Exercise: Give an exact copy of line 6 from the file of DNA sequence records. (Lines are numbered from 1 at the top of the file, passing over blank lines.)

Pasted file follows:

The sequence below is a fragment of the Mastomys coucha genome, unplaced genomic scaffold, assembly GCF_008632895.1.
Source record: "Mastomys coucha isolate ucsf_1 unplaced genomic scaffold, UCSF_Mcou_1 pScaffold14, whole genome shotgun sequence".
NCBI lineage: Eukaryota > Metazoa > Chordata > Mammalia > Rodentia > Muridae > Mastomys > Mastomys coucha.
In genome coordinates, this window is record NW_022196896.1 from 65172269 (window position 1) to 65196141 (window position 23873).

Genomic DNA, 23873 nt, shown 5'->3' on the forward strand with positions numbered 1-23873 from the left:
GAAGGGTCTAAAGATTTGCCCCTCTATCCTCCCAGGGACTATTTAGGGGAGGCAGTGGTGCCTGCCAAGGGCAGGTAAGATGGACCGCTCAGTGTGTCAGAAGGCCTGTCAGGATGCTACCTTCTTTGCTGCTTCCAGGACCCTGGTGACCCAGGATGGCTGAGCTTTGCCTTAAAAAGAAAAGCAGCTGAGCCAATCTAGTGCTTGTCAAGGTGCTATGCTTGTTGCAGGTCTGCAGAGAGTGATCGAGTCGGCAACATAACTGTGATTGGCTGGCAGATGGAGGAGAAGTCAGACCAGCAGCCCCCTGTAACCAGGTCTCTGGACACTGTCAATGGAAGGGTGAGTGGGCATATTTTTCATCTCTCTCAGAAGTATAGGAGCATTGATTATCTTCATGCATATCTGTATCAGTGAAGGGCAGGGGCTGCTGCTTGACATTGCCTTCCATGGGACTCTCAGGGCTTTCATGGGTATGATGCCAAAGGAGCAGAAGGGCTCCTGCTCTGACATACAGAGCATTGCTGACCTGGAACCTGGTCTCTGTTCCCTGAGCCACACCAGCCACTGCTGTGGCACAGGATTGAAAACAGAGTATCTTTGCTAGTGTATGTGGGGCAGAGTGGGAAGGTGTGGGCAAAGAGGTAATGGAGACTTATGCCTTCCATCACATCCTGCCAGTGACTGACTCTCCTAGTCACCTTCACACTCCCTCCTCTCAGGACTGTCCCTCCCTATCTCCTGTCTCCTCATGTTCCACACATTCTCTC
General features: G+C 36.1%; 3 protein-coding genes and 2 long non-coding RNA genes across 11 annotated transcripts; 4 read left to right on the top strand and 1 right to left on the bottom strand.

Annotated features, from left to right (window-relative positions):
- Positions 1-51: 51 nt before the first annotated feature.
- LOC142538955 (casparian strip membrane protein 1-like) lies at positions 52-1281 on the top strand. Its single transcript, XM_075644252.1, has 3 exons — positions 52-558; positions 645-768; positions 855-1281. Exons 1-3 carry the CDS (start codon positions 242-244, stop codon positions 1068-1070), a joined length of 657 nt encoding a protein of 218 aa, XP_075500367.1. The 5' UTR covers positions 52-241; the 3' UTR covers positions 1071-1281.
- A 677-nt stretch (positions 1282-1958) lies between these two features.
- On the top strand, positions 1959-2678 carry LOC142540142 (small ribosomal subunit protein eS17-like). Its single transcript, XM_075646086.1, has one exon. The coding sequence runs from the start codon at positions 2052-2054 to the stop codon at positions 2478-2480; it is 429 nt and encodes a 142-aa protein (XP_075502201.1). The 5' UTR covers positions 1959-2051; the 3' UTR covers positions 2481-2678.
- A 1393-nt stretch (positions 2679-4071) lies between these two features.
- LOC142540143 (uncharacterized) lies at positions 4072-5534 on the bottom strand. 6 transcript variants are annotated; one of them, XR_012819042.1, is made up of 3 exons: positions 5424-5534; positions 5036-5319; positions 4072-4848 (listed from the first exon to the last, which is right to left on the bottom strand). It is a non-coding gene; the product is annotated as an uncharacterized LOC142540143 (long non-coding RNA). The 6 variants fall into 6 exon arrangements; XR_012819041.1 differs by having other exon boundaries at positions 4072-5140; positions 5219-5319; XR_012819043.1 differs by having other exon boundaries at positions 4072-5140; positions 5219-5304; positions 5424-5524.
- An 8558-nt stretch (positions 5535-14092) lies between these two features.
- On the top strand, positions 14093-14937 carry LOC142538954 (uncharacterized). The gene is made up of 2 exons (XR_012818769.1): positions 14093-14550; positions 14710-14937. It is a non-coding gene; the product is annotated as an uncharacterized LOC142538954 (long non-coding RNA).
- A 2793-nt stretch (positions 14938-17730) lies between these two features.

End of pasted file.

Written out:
GAAGGGTCTAAAGATTTGCCCCTCTATCCTCCCAGGGACTATTTAGGGGAGGCAGTGGTGCCTGCCAAGGGCAGGTAAGATGGACCGCTCAGTGTGTCAGAAGGCCTGTCAGGATGCTACCTTCTTTGCTGCTTCCAGGACCCTGGTGACCCAGGATGGCTGAGCTTTGCCTTAAAAAGAAAAGCAGCTGAGCCAATCTAGTGCTTGTCAAGGTGCTATGCTTGTTGCAGGTCTGCAGAGAGTGATCGAGTCGGCAACATAACTGTGATTGGCTGGCAGATGGAGGAGAAGTCAGACCAGCAGCCCCCTGTAACCAGGTCTCTGGACACTGTCAATGGAAGGGTGAGTGGGCATATTTTTCATCTCTCTCAGAAGTATAGGAGCATTGATTATCTTCATGCATATCTGTATCAGTGAAGGGCAGGGGCTGCTGCTTGACATTGCCTTCCATGGGACTCTCAGGGCTTTCATGGGTATGATGCCAAAGGAGCAGAAGGGCTCCTGCTCTGACATACAGAGCATTGCTGACCTGGAACCTGGTCTCTGTTCCCTGAGCCACACCAGCCACTGCTGTGGCACAGGATTGAAAACAGAGTATCTTTGCTAGTGTATGTGGGGCAGAGTGGGAAGGTGTGGGCAAAGAGGTAATGGAGACTTATGCCTTCCATCACATCCTGCCAGTGACTGACTCTCCTAGTCACCTTCACACTCCCTCCTCTCAGGACTGTCCCTCCCTATCTCCTGTCTCCTCATGTTCCACACATTCTCTC